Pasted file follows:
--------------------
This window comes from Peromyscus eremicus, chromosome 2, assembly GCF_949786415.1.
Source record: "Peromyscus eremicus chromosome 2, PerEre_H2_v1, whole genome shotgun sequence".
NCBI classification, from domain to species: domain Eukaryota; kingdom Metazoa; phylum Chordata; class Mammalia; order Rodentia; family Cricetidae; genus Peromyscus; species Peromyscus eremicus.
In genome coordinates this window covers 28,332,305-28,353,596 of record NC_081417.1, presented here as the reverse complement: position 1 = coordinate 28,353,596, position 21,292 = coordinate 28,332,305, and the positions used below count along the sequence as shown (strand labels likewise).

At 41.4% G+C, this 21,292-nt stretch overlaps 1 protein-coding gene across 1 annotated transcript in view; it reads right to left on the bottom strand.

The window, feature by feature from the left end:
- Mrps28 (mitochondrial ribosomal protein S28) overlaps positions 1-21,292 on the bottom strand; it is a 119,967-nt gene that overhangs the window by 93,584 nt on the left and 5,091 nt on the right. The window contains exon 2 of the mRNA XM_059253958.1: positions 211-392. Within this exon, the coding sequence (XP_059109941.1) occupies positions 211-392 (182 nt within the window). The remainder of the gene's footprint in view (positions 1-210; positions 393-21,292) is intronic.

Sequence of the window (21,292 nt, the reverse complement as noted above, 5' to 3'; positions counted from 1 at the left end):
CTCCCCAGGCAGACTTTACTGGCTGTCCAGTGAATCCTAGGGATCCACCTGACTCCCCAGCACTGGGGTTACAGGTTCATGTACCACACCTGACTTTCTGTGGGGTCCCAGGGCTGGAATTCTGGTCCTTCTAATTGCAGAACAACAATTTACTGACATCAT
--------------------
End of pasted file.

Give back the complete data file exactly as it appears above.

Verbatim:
This window comes from Peromyscus eremicus, chromosome 2, assembly GCF_949786415.1.
Source record: "Peromyscus eremicus chromosome 2, PerEre_H2_v1, whole genome shotgun sequence".
NCBI classification, from domain to species: domain Eukaryota; kingdom Metazoa; phylum Chordata; class Mammalia; order Rodentia; family Cricetidae; genus Peromyscus; species Peromyscus eremicus.
In genome coordinates this window covers 28,332,305-28,353,596 of record NC_081417.1, presented here as the reverse complement: position 1 = coordinate 28,353,596, position 21,292 = coordinate 28,332,305, and the positions used below count along the sequence as shown (strand labels likewise).

At 41.4% G+C, this 21,292-nt stretch overlaps 1 protein-coding gene across 1 annotated transcript in view; it reads right to left on the bottom strand.

The window, feature by feature from the left end:
- Mrps28 (mitochondrial ribosomal protein S28) overlaps positions 1-21,292 on the bottom strand; it is a 119,967-nt gene that overhangs the window by 93,584 nt on the left and 5,091 nt on the right. The window contains exon 2 of the mRNA XM_059253958.1: positions 211-392. Within this exon, the coding sequence (XP_059109941.1) occupies positions 211-392 (182 nt within the window). The remainder of the gene's footprint in view (positions 1-210; positions 393-21,292) is intronic.

Sequence of the window (21,292 nt, the reverse complement as noted above, 5' to 3'; positions counted from 1 at the left end):
CTCCCCAGGCAGACTTTACTGGCTGTCCAGTGAATCCTAGGGATCCACCTGACTCCCCAGCACTGGGGTTACAGGTTCATGTACCACACCTGACTTTCTGTGGGGTCCCAGGGCTGGAATTCTGGTCCTTCTAATTGCAGAACAACAATTTACTGACATCAT